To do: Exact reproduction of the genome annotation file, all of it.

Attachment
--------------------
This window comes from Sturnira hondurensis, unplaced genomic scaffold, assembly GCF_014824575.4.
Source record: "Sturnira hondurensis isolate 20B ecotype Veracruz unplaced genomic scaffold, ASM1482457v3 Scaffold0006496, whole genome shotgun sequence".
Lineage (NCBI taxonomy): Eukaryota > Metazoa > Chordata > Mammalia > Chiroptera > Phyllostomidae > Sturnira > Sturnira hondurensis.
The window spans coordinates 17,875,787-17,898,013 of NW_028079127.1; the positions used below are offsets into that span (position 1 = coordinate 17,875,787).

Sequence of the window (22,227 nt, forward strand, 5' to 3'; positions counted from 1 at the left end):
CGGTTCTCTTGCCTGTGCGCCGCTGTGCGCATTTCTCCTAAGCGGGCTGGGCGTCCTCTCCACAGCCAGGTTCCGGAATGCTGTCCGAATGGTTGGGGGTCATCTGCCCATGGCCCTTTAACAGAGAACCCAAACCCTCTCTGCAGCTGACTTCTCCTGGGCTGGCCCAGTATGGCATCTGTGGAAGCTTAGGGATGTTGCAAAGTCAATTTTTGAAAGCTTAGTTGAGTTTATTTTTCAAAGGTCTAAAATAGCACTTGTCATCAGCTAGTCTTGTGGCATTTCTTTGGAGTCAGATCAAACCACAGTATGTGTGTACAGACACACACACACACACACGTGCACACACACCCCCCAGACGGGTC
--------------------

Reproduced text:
This window comes from Sturnira hondurensis, unplaced genomic scaffold, assembly GCF_014824575.4.
Source record: "Sturnira hondurensis isolate 20B ecotype Veracruz unplaced genomic scaffold, ASM1482457v3 Scaffold0006496, whole genome shotgun sequence".
Lineage (NCBI taxonomy): Eukaryota > Metazoa > Chordata > Mammalia > Chiroptera > Phyllostomidae > Sturnira > Sturnira hondurensis.
The window spans coordinates 17,875,787-17,898,013 of NW_028079127.1; the positions used below are offsets into that span (position 1 = coordinate 17,875,787).

Sequence of the window (22,227 nt, forward strand, 5' to 3'; positions counted from 1 at the left end):
CGGTTCTCTTGCCTGTGCGCCGCTGTGCGCATTTCTCCTAAGCGGGCTGGGCGTCCTCTCCACAGCCAGGTTCCGGAATGCTGTCCGAATGGTTGGGGGTCATCTGCCCATGGCCCTTTAACAGAGAACCCAAACCCTCTCTGCAGCTGACTTCTCCTGGGCTGGCCCAGTATGGCATCTGTGGAAGCTTAGGGATGTTGCAAAGTCAATTTTTGAAAGCTTAGTTGAGTTTATTTTTCAAAGGTCTAAAATAGCACTTGTCATCAGCTAGTCTTGTGGCATTTCTTTGGAGTCAGATCAAACCACAGTATGTGTGTACAGACACACACACACACACACGTGCACACACACCCCCCAGACGGGTC